You have the best of intentions.
Like other progressive employers, you’ve broadened your definition of diversity to include differences that influence how employees think, interact and achieve – factors like age, disability, sexual orientation and even physical appearance.
And with good reason:
• Diverse work teams make better decisions. Research from Northwestern University’s Kellogg School found that diverse groups outperform more homogenous groups, because diversity triggered “more careful information processing.” In other words, diversity creates a productive kind of awkwardness and tension that leads to better group problem-solving.
• Diverse businesses deliver better results. Research from McKinsey & Company found that gender-diverse companies are 15% more likely to have financial returns above their national industry medians, while ethnically diverse companies are 35% more likely to outperform non-diverse businesses.
• Diversity initiatives instantly expand talent pools. If your organization typically targets men for roles in IT, engineering, data sciences or other “traditionally male positions,” you’re effectively cutting your talent pool in half. Expanding recruiting efforts to make them more inclusive instantly (and in many cases, dramatically) boosts your talent pool.
• Reducing the labor-force participation gap could add trillions to the global economy. A 2015 report published by the McKinsey Global Institute found that, if every country narrowed the gender gap at the same rate as the fastest-improving country in its regional peer group, the world could add $12 trillion to annual gross domestic product in 2025.
Smarter business decisions. Better financial performance. Deeper talent pools. An improved global economy. The value of a diverse workforce is pretty clear, right?
So why is your team still so “vanilla”?
If your diversity recruitment efforts haven’t yielded the results you want, it’s possible you could be making one of these common mistakes. Here are three common diversity recruiting “fails” – and practical tips for fixing them:
1. Hidden recruiting biases.
We’re all human. Right or wrong, we sometimes make snap decisions about people based on limited information. Recruiters are no exception! Without adequate training, they may think that they’re being impartial. But in reality, unconscious biases may impact their attitudes toward candidates – and ultimately, their hiring decisions.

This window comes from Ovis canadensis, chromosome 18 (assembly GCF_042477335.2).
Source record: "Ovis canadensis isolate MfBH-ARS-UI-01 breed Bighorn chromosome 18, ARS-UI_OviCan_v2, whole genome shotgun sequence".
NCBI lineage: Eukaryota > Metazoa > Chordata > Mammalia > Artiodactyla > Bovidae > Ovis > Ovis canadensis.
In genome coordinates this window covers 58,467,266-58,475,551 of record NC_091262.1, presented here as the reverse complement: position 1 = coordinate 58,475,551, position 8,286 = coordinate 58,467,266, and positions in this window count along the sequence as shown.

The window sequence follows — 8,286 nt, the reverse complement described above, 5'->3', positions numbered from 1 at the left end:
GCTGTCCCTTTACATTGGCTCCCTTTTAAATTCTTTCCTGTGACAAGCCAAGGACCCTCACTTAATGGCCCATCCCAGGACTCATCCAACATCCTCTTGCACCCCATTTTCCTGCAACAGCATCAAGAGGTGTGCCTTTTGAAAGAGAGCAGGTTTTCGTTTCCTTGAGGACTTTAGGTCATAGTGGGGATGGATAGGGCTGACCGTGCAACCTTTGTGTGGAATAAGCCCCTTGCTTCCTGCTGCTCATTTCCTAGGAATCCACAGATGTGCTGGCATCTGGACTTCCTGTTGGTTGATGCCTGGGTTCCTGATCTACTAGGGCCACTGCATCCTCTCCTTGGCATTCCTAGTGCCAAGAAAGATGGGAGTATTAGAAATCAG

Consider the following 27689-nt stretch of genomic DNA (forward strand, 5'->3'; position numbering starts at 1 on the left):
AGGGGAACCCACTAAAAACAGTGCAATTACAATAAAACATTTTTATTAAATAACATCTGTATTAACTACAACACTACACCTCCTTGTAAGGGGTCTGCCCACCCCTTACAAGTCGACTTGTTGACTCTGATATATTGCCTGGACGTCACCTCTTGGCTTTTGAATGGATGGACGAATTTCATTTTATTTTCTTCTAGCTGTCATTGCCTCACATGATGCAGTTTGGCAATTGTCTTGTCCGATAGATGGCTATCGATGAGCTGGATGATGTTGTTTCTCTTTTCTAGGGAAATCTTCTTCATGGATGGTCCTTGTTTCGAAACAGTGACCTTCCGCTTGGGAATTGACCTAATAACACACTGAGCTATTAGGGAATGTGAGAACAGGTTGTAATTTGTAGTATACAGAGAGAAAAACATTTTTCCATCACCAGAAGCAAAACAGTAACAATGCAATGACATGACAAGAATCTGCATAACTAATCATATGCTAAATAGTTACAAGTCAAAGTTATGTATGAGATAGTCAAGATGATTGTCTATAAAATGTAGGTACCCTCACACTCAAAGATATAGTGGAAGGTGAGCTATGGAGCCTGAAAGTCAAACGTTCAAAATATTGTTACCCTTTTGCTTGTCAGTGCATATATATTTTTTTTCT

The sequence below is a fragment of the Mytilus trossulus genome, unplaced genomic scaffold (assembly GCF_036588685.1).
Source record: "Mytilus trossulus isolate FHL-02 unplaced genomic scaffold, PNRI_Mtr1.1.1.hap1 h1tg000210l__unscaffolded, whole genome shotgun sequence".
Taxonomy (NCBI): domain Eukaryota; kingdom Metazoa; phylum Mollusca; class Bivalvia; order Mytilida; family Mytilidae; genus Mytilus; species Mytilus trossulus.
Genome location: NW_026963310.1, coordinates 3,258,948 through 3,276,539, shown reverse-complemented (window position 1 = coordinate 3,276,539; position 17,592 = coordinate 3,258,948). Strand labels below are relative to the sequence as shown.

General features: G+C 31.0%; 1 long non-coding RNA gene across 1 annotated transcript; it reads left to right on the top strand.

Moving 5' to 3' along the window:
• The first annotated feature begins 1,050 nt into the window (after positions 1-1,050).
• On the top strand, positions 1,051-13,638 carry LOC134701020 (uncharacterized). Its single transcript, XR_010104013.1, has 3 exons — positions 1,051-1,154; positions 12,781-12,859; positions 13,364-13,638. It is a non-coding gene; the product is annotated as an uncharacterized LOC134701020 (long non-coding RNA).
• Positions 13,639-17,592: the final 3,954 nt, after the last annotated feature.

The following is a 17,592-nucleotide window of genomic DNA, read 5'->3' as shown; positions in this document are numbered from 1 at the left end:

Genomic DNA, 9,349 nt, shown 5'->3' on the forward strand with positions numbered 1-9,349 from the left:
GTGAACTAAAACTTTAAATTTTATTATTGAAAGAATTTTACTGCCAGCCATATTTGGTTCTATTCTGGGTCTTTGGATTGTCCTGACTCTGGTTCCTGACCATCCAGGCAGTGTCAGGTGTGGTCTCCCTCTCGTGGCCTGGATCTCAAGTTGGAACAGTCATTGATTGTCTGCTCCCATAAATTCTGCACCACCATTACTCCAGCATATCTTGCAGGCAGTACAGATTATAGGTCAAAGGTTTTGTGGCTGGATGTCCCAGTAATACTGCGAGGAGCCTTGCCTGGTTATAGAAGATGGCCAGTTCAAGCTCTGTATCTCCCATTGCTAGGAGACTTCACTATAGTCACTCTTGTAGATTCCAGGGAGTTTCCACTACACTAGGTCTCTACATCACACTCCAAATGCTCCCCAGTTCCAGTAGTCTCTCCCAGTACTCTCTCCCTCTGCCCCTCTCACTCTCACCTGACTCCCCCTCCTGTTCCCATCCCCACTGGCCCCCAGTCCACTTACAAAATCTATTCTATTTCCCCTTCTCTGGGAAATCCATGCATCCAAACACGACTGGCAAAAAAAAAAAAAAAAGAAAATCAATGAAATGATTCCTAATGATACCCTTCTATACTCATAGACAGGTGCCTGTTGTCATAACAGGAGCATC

The best defense against recruiting bias is a strong offense:
• Teach everyone with hiring responsibilities about the realities of unconscious biases and the hiring implications premature judgments can have.
• Hide irrelevant information from hiring managers. Scrub candidate information (e.g., address, name, school) that is not a valid predictor of job success from resumes before forwarding to hiring managers.
• Properly train interviewers to achieve better outcomes. Require all interviewers to undergo formal training (e.g., proper interview etiquette, probing techniques) to “level the playing field” and minimize the impact of hidden biases.
• Standardize interview processes. Improve consistency by requiring all interviewers to ask the same basic questions of all candidates. In addition, require interviewers to back-up hunches, ratings and subjective statements with data and/or examples. The more structured, objective and standardized your processes are, the greater your likelihood of reducing biases.
2. Diversity referrals are poorly managed.
Great people know great people. In fact, research published by Staffing.org and the Aberdeen Group showed that referrals are the #1 source for new hire quality.
Don’t underestimate the potential diversity benefits of a killer referral program. If you’re not receiving high quality, diverse referrals, try these three tactics:
• Formalize your program. Invest in technology to simplify the process and ensure that good referrals don’t “fall through the cracks.”
• Solicit reference referrals. Ask the references of diversity candidates and new hires to refer other exceptional (diverse) candidates.
• Include asking for referrals as part of your onboarding process. Make sure new team members know from day one how and why to recommend the talented (diverse) people they know.
3. Using the same tools/tactics for recruiting diverse groups.
You don’t market to 20-somethings the same way you do to 40-somethings (well, you could – but it wouldn’t be very effective). The same principle holds true for recruiting: you can’t expect a recruiting approach that works for young professionals to work equally as well for veterans.
Different people approach the job search process in very different ways. But unfortunately, diversity recruitment programs often use the same messaging, tools and tactics for all groups – and results fall far short of expectations.
So if a one-size-fits-all approach doesn’t work for diversity recruiting, what does? Try these marketing-inspired ideas:
• Think of your diversity targets as market sub-segments. Realize that you may need to target your approach to fit the unique needs of each diverse group you want to recruit.
• Do your research. Identify the motivators, job search behaviors, etc. for the various groups you’re trying to appeal to. You may be able to benchmark subgroups using your current employees, but you may also have to invest in market research to gather the information you need.
• Use the data you acquire to tailor your recruiting message, as well as the tactics you use, to address the unique needs and expectations of each subgroup.
Better recruiting results start with Corps Team.
Want to build a more diverse core team? Seeking experienced professionals who can offer fresh perspectives? Give our experts at Corps Team a call today.